Suppose you had a child in college who went crazy with a credit card. Would the proper punishment be to cover the ill-advised purchases, quadruple the credit line, and say, "No harm. Now go to the mall and charge to your heart's content!"?

But maybe of more concern than these financial foibles is the sinking sensation that we have a president who is clueless with regards to morality, judgment, and common sense. The details will have to wait for another blog-day, but they aren't pretty. Many were sounding the warning when the campaign was happening last fall. Many thought that Americans were being swept up by style instead of substance (which isn't surprising given the godlessness of society these days).

I sense we, as a country, are at a crossroads. We can put our collective feet down and demand an immediate end to this mind-boggling mess, or we can quietly and submissively be shoved along with the masses toward a world that has nothing in common with the America we once knew. The question is: Can enough of us be finally moved to jettison our lethargy and make our voices heard? It may involve risk and it may involve saying good-bye to a life of privacy and anonymity. But it's beginning to look like we no longer have a choice.

Tuesday, March 24, 2009


The 6th-graders who sit behind me on the bus have no memory of 9/11.

Sunday, March 22, 2009

Missing the Point

Larry James spoke at Highland Oaks this morning. I always hate/love to hear Larry...he's got such a brilliant mind and such a rabid commitment to Jesus, but he always convicts me of the need to help society's disenfranchised people, and I don't often jump in line to help 'em.

Let's be honest here. There are reasons that when we go out to eat, we eat at Cotton Patch in Rockwall and not the McDonalds near Fair Park in South Dallas. There was a reason we left a paid-for house in Dallas and moved to almost-crime-free Rockwall, starting from scratch with a new mortgage. Associating with people on the fringe of society is something I try to avoid for the most part. It's dangerous, they can take advantage of you, and they don't smell so good.

But if Jesus had been born in Balch Springs instead of Bethlehem, and if the year of birth had been 1979 instead of 0, I think He would be seeking out these folks on a daily basis, perhaps living amongst them. And His disciples would be clocking in every day at Central Dallas Ministry, the amazing brainchild of Larry James. And, given those circumstances, would anything change in the way I live life?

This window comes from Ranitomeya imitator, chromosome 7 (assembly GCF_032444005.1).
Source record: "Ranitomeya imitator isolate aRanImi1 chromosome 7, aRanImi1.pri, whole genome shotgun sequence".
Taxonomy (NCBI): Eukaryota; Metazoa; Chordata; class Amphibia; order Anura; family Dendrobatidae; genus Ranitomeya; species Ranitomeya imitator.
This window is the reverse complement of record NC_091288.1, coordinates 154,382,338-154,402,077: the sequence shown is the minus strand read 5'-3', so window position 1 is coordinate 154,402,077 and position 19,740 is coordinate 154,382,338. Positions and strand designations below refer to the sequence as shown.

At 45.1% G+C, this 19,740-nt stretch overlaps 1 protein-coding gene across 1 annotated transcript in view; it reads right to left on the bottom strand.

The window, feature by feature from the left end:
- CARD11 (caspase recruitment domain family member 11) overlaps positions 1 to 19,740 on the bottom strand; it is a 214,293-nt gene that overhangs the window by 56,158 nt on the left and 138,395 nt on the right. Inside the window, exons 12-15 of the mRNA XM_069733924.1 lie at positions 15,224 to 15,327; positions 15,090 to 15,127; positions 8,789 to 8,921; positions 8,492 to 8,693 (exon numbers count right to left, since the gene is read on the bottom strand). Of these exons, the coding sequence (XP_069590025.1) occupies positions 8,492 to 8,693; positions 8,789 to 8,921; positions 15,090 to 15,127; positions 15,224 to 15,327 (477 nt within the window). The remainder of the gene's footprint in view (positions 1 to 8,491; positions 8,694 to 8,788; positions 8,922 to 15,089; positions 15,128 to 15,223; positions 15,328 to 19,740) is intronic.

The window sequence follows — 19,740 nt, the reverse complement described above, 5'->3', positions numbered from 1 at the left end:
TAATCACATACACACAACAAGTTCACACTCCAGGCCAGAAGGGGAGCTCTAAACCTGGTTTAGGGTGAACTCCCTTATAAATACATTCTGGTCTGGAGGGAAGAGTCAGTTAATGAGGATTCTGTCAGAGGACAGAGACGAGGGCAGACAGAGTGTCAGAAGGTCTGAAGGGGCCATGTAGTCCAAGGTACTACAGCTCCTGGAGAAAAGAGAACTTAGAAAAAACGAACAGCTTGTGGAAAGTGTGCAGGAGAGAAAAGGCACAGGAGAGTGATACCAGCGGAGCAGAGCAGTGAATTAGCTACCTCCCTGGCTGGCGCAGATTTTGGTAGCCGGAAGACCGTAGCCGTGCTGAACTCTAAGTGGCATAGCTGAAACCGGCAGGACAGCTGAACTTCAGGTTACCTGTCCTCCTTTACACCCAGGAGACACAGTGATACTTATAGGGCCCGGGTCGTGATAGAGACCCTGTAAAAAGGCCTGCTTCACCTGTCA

I pretty much content myself with trying to help those in my circle of family and friends. I do randomly slip some cash to guys in South Dallas that I see on my school bus route, but that's a once-a-month thing. I guess what I'm saying is that I wish I were doing more for the down-and-out, that I realize of whom much has been given, much is required. Have I got the guts to do that?

Wednesday, March 18, 2009

Surprise, Surprise, Surprise!

My sons and I are back from Surprise, Arizona, home of the Texas Rangers' spring training. With the exception of a personal airline ticket faux pas, the trip far exceeded our loftiest expections. The three of us want to do it again now that we know the ropes, but that will mean saving for a rainy day, a weather feature that rarely occurs in Arizona. Here are the highlights of the trip:

On Monday afternoon, the players were taking the afternoon off, so we ended up at an Arizona State Park at the foothills on the western outskirts of Phoenix. Once in the park, somehow we concluded that we should follow the suggestion on the park map and hike a mile uphill to a waterfall - on a trail that was "without barriers". I guess the boys figured it would be hilarious to see their daddy get most of the way there and then have to quit. But I perservered and had no trouble making it to the waterfall.

The problem was that there was no waterfall once we arrived at the end of the trail. Just a trickle. In retrospect, we probably should have expected this since, after all, we were in a desert. We saw cool stuff, however, including bizarrely-shaped cacti and a ominous-looking lizard sunning on a rock.